In a partial dissent, Justice Bill Cunningham wrote that the court’s decision “turns on a sterile technicality” and would lead to further challenges and delay — “maybe much more delay” — in death penalty cases. Justice Will T. Scott wrote that all three men’s crimes occurred more than a decade ago, and one, 30 years ago.

“These cases cry out for closure. The families of the victims cry out for closure,” he wrote. “Respect for our law erodes when timely punishment is not given its fair place upon the scales of justice.”

Mr. Baze told The Associated Press that he understood that his execution was likely to go forward eventually, but applauded the decision. “It gets us through Christmas,” he said. “That’s a couple of months. That’s good.”
The Kentucky opinion was handed down on the same day that the United States Court of Appeals for the Sixth Circuit, in Cincinnati, refused to stop an execution in Ohio based on a challenge to that state’s protocol for lethal injection.

The convict in that case, Kenneth Biros, faces death by lethal injection on Dec. 8, but obtained a stay of execution based on his argument that Ohio’s old protocol — which used the three-drug method — constitutes cruel and unusual punishment. But because of the shift to a single drug, the court said, “any challenge to Ohio’s three-drug execution protocol is now moot.” It left open the possibility that Mr. Biros or other prisoners might challenge the new one-drug protocol.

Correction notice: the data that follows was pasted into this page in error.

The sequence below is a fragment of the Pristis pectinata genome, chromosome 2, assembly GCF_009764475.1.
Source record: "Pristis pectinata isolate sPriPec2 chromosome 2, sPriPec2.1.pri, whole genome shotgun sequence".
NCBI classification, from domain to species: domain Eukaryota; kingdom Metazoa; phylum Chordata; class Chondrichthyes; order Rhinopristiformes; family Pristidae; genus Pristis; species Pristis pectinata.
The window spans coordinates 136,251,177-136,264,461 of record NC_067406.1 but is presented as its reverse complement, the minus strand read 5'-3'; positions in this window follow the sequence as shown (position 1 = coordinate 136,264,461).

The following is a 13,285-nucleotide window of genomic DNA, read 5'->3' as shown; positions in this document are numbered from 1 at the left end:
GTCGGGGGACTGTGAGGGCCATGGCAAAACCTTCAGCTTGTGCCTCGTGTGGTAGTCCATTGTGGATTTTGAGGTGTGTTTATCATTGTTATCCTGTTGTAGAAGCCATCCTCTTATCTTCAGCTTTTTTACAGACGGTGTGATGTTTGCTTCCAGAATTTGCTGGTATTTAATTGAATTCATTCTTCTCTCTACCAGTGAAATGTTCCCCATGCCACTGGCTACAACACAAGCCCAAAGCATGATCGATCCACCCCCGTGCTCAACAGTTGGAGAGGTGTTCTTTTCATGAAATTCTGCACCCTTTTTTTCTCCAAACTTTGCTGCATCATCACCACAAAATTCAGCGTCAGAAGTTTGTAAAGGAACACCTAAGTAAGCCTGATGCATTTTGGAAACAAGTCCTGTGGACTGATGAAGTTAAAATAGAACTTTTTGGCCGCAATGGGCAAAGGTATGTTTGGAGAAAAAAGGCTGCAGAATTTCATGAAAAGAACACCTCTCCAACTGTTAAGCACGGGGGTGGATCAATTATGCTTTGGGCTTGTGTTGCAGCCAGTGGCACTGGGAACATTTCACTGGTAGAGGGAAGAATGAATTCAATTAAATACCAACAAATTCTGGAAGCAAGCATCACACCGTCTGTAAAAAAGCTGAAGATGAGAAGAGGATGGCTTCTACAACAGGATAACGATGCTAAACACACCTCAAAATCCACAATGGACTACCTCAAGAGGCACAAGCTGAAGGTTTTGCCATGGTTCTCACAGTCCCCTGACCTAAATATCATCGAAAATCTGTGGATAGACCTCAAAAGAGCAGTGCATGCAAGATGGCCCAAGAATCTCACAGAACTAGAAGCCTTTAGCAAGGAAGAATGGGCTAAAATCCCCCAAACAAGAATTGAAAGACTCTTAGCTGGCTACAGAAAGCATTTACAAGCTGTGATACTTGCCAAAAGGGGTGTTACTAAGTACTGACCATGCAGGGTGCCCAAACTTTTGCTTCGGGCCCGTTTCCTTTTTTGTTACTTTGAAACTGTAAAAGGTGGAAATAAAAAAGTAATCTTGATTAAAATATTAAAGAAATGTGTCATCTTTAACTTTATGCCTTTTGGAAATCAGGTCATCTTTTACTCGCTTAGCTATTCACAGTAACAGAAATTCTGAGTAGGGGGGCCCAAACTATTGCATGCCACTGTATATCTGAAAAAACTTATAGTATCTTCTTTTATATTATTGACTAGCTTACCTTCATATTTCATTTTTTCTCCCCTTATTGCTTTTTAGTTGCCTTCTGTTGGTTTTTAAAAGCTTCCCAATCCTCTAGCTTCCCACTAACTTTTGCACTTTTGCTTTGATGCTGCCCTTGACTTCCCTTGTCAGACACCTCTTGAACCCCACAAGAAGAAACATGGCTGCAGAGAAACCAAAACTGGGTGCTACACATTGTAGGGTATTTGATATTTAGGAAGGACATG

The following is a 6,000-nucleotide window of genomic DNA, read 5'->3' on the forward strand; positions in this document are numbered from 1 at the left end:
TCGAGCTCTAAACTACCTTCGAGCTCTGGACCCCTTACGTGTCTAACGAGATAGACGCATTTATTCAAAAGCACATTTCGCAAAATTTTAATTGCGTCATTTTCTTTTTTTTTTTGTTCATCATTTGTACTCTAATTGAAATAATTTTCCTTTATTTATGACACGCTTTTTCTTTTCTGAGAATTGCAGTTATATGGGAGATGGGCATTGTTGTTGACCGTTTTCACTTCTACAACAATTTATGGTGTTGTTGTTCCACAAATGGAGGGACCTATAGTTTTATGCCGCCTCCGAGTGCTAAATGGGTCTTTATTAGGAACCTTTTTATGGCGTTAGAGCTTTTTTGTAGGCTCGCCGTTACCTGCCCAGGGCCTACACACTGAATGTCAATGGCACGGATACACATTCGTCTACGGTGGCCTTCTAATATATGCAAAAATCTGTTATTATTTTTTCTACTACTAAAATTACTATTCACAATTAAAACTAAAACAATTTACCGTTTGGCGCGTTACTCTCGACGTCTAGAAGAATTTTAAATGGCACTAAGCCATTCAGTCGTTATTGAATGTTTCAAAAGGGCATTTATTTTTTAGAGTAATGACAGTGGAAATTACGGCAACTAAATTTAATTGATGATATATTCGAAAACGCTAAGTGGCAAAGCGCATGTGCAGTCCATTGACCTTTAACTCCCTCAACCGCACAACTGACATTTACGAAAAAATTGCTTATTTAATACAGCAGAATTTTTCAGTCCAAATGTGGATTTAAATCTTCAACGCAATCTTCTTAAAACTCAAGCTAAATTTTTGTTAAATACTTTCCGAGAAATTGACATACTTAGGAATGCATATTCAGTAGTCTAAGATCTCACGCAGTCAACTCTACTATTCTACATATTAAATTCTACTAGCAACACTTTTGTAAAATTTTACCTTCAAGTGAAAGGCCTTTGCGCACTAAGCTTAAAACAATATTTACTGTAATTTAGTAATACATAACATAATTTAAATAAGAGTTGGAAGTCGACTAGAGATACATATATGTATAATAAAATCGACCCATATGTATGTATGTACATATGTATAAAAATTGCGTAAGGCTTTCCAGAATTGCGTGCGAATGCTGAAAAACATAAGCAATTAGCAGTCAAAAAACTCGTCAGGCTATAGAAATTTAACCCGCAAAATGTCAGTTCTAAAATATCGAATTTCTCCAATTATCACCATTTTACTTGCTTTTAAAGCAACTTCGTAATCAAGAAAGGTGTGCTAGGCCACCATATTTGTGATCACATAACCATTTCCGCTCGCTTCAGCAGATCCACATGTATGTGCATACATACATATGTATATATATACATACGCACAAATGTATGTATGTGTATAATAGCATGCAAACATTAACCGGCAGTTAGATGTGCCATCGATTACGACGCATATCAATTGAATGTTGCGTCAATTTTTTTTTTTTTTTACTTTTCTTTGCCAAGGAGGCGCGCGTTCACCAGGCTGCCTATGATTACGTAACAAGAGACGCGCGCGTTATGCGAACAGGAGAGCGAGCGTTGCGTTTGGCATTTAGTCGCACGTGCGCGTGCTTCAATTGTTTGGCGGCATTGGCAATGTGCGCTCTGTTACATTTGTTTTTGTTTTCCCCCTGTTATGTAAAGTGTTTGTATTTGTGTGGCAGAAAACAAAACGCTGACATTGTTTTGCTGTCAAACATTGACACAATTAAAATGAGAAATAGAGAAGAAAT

Prof. Douglas A. Berman, an authority on sentencing law at Ohio State University, said judges around the country were coming down on opposite sides of the same question and asked, “Where are we going to let the risk of error lie?”

Judges who are uncomfortable with the death penalty, he said, “will usually want to be shown that every possible error, every possible risk of error has been eliminated” before allowing an execution. Others, he said, “will say, ‘close enough for government work.’ ”